The waltz continues

Amid the daily news “packages” on the recurrent onslaught of murder in Gaza, sits the regulation feature on the rising role of social media in modern conflict. The civilian on the street doubling as handheld eye-witness circumnavigating sponsored camera crews and editorial policies to give the world in-our-face, access-all-areas updates in real time.

The social media’s attack on sophisticated propaganda and news management is undoubtedly a phenomenon that tears up the rule book on war reporting. Even so, the experiences of those recruited for combat remain off-limits. The access-all-emotional-areas of those young men conscripted into forces defending their lands be it in a uniform or headscarf.

Most of us are veterans of watching war reports and war films, but few war veterans are reporters or filmmakers. Ari Folman is one. Conscripted into the Israeli Army, he fought as a 19 year-old soldier in the Israeli invasion of Lebanon in 1982. His 2008 documentary film Waltz With Bashir recounts the experiences of his young military self and the rest of his squad on that shared front-line.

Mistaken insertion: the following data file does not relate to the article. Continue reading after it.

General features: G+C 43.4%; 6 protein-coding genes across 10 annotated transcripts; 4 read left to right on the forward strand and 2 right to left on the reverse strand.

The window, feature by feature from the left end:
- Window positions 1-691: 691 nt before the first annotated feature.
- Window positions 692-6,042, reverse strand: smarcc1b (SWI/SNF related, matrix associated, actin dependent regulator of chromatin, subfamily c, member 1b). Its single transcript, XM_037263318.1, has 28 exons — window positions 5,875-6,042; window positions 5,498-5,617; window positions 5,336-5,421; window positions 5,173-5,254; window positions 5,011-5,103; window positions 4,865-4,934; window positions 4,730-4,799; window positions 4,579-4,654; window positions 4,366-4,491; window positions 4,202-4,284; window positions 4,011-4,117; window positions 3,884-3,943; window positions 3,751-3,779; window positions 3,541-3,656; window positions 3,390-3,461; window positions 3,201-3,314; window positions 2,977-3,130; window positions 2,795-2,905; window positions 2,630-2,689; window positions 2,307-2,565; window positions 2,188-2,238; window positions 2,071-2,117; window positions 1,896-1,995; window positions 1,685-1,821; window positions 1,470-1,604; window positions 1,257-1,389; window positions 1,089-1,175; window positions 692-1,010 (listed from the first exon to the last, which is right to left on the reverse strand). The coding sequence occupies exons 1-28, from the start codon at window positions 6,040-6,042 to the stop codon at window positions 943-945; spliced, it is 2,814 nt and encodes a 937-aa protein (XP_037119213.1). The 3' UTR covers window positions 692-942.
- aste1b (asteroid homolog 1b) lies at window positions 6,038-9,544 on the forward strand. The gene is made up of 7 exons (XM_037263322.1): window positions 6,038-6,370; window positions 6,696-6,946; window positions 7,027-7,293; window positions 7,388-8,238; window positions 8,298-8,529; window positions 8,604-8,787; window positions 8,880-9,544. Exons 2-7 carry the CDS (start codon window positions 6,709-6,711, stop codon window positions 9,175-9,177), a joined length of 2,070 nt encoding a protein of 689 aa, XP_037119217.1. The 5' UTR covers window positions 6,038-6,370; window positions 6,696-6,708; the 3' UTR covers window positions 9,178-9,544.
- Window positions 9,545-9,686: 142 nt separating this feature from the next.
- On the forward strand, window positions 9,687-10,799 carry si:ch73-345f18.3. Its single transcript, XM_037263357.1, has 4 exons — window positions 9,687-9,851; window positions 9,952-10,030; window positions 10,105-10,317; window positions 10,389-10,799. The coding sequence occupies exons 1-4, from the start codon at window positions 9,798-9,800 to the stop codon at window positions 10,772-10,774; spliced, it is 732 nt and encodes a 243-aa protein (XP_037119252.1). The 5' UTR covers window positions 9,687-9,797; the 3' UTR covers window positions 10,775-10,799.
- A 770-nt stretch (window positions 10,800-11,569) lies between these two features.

walzt

What sets the film apart from other talking head documentaries is the animation format through which these are captured. It enables the film to accommodate the hallucinatory and fractured quality of the memories of men from a time when they had barely crossed the threshold of adulthood. The wooziness, and the tricks memories play, plays on the power of the viewer’s interpretation. We’re kept guessing throughout. That the film was applauded by both the Israeli government and supporters of Palestinian liberation leaves sufficient ambiguity for choice.

But it’s not all detached reconstruction. The sudden shift to real film footage in the closing minutes reveals the final, inescapable, confrontation between the soldier and his memory. Like the daily feeds down cables and phone cameras today, the footage speaks for itself: the pile-up of dead Palestinians, wailing widows, and Bashir just out-of-sight.

It took a long time to rise from the seat and exit the cinema.

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